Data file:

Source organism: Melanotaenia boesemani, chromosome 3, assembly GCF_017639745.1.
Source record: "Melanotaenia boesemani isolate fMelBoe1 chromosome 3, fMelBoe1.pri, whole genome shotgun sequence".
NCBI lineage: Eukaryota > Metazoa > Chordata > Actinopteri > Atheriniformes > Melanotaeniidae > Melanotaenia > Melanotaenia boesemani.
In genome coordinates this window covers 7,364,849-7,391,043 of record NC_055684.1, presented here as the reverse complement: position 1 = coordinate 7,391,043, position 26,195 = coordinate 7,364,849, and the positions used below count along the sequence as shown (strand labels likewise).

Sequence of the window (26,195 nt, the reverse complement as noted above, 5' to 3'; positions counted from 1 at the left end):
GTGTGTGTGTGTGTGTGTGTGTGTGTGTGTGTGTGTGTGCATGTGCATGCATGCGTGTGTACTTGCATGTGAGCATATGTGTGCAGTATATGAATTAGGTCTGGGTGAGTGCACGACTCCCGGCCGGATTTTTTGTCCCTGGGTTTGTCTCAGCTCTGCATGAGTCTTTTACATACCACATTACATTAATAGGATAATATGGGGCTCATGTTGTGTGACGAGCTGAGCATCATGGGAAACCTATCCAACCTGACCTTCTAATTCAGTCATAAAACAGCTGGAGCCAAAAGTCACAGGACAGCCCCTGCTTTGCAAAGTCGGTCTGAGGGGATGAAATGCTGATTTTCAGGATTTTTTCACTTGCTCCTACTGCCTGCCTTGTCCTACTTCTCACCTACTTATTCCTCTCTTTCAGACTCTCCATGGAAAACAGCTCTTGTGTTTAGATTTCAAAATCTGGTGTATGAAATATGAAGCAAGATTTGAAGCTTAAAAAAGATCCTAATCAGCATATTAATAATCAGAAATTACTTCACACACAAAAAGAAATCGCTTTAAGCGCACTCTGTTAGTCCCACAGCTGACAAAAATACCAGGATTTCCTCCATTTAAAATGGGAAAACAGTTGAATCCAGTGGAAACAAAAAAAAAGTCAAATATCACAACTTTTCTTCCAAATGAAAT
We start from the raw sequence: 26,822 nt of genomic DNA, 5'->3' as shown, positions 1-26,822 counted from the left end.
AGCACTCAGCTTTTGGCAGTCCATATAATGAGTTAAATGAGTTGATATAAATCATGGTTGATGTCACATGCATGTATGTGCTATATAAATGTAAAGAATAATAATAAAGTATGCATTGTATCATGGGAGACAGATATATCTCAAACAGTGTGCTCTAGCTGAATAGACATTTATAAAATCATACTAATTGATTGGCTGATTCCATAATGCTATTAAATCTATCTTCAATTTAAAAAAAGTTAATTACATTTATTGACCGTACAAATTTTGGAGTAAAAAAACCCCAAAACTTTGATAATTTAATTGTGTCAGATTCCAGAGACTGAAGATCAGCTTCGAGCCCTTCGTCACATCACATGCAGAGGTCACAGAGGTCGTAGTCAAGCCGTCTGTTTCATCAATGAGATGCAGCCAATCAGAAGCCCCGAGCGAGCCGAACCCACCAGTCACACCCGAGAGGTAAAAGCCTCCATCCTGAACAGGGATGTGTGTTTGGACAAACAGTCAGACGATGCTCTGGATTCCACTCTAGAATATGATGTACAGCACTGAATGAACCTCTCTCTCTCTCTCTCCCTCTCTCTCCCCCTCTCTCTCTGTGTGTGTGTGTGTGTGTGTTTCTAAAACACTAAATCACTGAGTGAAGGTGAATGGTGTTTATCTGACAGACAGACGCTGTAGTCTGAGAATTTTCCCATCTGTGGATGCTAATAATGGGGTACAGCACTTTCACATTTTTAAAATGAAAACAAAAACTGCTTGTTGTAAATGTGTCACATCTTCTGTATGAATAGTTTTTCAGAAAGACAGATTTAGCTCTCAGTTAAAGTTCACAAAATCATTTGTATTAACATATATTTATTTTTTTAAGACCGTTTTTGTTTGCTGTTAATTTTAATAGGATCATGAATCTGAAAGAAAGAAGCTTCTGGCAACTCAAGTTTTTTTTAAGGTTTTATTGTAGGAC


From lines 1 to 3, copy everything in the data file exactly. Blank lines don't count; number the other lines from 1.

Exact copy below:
Source organism: Melanotaenia boesemani, chromosome 3, assembly GCF_017639745.1.
Source record: "Melanotaenia boesemani isolate fMelBoe1 chromosome 3, fMelBoe1.pri, whole genome shotgun sequence".
NCBI lineage: Eukaryota > Metazoa > Chordata > Actinopteri > Atheriniformes > Melanotaeniidae > Melanotaenia > Melanotaenia boesemani.